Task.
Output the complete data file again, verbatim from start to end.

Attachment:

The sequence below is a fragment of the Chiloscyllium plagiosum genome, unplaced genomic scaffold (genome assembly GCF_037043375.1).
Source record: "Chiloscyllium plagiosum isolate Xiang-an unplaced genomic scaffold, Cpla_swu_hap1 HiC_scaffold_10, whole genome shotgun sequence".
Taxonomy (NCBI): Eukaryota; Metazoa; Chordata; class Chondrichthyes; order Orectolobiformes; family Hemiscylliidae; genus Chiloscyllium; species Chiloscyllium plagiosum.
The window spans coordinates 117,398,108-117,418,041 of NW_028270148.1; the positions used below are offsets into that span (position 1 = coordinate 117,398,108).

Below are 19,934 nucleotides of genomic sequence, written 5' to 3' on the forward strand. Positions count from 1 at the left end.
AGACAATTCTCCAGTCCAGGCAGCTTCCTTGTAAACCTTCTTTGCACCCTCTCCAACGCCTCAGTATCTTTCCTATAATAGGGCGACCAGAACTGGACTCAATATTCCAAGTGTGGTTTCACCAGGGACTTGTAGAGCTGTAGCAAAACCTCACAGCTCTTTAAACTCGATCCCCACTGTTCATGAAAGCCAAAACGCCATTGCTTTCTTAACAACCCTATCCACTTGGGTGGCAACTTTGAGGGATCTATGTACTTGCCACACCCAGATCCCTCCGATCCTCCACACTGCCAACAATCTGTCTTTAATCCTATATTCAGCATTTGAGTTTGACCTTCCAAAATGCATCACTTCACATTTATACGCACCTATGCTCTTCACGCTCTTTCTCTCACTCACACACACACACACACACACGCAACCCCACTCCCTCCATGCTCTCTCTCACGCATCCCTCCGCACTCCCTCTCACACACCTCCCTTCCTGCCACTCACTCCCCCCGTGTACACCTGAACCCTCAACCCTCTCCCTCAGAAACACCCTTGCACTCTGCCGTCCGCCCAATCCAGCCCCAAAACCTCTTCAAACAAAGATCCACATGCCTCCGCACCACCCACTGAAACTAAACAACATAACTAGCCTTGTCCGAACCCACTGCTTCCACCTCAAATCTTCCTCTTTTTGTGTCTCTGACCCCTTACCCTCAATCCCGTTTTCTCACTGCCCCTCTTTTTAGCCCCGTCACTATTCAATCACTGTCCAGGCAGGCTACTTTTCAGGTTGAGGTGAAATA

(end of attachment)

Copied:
The sequence below is a fragment of the Chiloscyllium plagiosum genome, unplaced genomic scaffold (genome assembly GCF_037043375.1).
Source record: "Chiloscyllium plagiosum isolate Xiang-an unplaced genomic scaffold, Cpla_swu_hap1 HiC_scaffold_10, whole genome shotgun sequence".
Taxonomy (NCBI): Eukaryota; Metazoa; Chordata; class Chondrichthyes; order Orectolobiformes; family Hemiscylliidae; genus Chiloscyllium; species Chiloscyllium plagiosum.
The window spans coordinates 117,398,108-117,418,041 of NW_028270148.1; the positions used below are offsets into that span (position 1 = coordinate 117,398,108).

Below are 19,934 nucleotides of genomic sequence, written 5' to 3' on the forward strand. Positions count from 1 at the left end.
AGACAATTCTCCAGTCCAGGCAGCTTCCTTGTAAACCTTCTTTGCACCCTCTCCAACGCCTCAGTATCTTTCCTATAATAGGGCGACCAGAACTGGACTCAATATTCCAAGTGTGGTTTCACCAGGGACTTGTAGAGCTGTAGCAAAACCTCACAGCTCTTTAAACTCGATCCCCACTGTTCATGAAAGCCAAAACGCCATTGCTTTCTTAACAACCCTATCCACTTGGGTGGCAACTTTGAGGGATCTATGTACTTGCCACACCCAGATCCCTCCGATCCTCCACACTGCCAACAATCTGTCTTTAATCCTATATTCAGCATTTGAGTTTGACCTTCCAAAATGCATCACTTCACATTTATACGCACCTATGCTCTTCACGCTCTTTCTCTCACTCACACACACACACACACACACGCAACCCCACTCCCTCCATGCTCTCTCTCACGCATCCCTCCGCACTCCCTCTCACACACCTCCCTTCCTGCCACTCACTCCCCCCGTGTACACCTGAACCCTCAACCCTCTCCCTCAGAAACACCCTTGCACTCTGCCGTCCGCCCAATCCAGCCCCAAAACCTCTTCAAACAAAGATCCACATGCCTCCGCACCACCCACTGAAACTAAACAACATAACTAGCCTTGTCCGAACCCACTGCTTCCACCTCAAATCTTCCTCTTTTTGTGTCTCTGACCCCTTACCCTCAATCCCGTTTTCTCACTGCCCCTCTTTTTAGCCCCGTCACTATTCAATCACTGTCCAGGCAGGCTACTTTTCAGGTTGAGGTGAAATA